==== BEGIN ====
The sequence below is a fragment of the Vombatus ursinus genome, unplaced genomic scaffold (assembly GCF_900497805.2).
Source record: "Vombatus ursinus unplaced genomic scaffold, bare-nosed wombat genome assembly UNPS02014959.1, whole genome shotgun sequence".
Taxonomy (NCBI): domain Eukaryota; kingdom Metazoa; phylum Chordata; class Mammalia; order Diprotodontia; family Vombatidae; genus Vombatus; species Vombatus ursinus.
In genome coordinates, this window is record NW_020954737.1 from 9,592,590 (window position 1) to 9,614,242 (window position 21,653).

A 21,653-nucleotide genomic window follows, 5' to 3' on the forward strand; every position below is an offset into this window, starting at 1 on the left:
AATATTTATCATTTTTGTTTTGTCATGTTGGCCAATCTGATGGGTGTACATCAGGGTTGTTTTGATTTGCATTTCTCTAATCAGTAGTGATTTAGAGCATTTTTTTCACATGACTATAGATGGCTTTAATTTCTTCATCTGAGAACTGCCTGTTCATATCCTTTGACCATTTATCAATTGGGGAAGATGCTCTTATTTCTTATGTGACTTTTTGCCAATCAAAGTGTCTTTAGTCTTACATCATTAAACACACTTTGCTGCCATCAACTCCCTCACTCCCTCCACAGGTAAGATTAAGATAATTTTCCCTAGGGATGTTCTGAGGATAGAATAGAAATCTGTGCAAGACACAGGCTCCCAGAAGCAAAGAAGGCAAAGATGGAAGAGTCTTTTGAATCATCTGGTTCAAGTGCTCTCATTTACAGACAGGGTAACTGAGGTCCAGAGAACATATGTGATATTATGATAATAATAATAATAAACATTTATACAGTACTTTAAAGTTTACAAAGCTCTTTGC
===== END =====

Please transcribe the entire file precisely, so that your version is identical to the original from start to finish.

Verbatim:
The sequence below is a fragment of the Vombatus ursinus genome, unplaced genomic scaffold (assembly GCF_900497805.2).
Source record: "Vombatus ursinus unplaced genomic scaffold, bare-nosed wombat genome assembly UNPS02014959.1, whole genome shotgun sequence".
Taxonomy (NCBI): domain Eukaryota; kingdom Metazoa; phylum Chordata; class Mammalia; order Diprotodontia; family Vombatidae; genus Vombatus; species Vombatus ursinus.
In genome coordinates, this window is record NW_020954737.1 from 9,592,590 (window position 1) to 9,614,242 (window position 21,653).

A 21,653-nucleotide genomic window follows, 5' to 3' on the forward strand; every position below is an offset into this window, starting at 1 on the left:
AATATTTATCATTTTTGTTTTGTCATGTTGGCCAATCTGATGGGTGTACATCAGGGTTGTTTTGATTTGCATTTCTCTAATCAGTAGTGATTTAGAGCATTTTTTTCACATGACTATAGATGGCTTTAATTTCTTCATCTGAGAACTGCCTGTTCATATCCTTTGACCATTTATCAATTGGGGAAGATGCTCTTATTTCTTATGTGACTTTTTGCCAATCAAAGTGTCTTTAGTCTTACATCATTAAACACACTTTGCTGCCATCAACTCCCTCACTCCCTCCACAGGTAAGATTAAGATAATTTTCCCTAGGGATGTTCTGAGGATAGAATAGAAATCTGTGCAAGACACAGGCTCCCAGAAGCAAAGAAGGCAAAGATGGAAGAGTCTTTTGAATCATCTGGTTCAAGTGCTCTCATTTACAGACAGGGTAACTGAGGTCCAGAGAACATATGTGATATTATGATAATAATAATAATAAACATTTATACAGTACTTTAAAGTTTACAAAGCTCTTTGC